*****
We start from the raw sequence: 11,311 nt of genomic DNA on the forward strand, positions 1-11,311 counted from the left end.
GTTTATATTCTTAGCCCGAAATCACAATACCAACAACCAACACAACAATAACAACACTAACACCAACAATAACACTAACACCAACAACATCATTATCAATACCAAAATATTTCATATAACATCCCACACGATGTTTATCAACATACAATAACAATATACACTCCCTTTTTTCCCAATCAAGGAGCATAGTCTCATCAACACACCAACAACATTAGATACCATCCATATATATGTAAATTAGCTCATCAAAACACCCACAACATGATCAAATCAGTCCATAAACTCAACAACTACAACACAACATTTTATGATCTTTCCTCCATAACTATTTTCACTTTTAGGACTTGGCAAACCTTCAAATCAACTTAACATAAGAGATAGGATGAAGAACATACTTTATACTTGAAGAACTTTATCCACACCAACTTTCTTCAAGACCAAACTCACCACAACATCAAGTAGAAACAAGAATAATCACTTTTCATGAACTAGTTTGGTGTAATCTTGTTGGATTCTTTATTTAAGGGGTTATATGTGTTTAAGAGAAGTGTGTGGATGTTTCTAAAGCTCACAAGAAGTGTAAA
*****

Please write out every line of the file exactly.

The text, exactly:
We start from the raw sequence: 11,311 nt of genomic DNA on the forward strand, positions 1-11,311 counted from the left end.
GTTTATATTCTTAGCCCGAAATCACAATACCAACAACCAACACAACAATAACAACACTAACACCAACAATAACACTAACACCAACAACATCATTATCAATACCAAAATATTTCATATAACATCCCACACGATGTTTATCAACATACAATAACAATATACACTCCCTTTTTTCCCAATCAAGGAGCATAGTCTCATCAACACACCAACAACATTAGATACCATCCATATATATGTAAATTAGCTCATCAAAACACCCACAACATGATCAAATCAGTCCATAAACTCAACAACTACAACACAACATTTTATGATCTTTCCTCCATAACTATTTTCACTTTTAGGACTTGGCAAACCTTCAAATCAACTTAACATAAGAGATAGGATGAAGAACATACTTTATACTTGAAGAACTTTATCCACACCAACTTTCTTCAAGACCAAACTCACCACAACATCAAGTAGAAACAAGAATAATCACTTTTCATGAACTAGTTTGGTGTAATCTTGTTGGATTCTTTATTTAAGGGGTTATATGTGTTTAAGAGAAGTGTGTGGATGTTTCTAAAGCTCACAAGAAGTGTAAA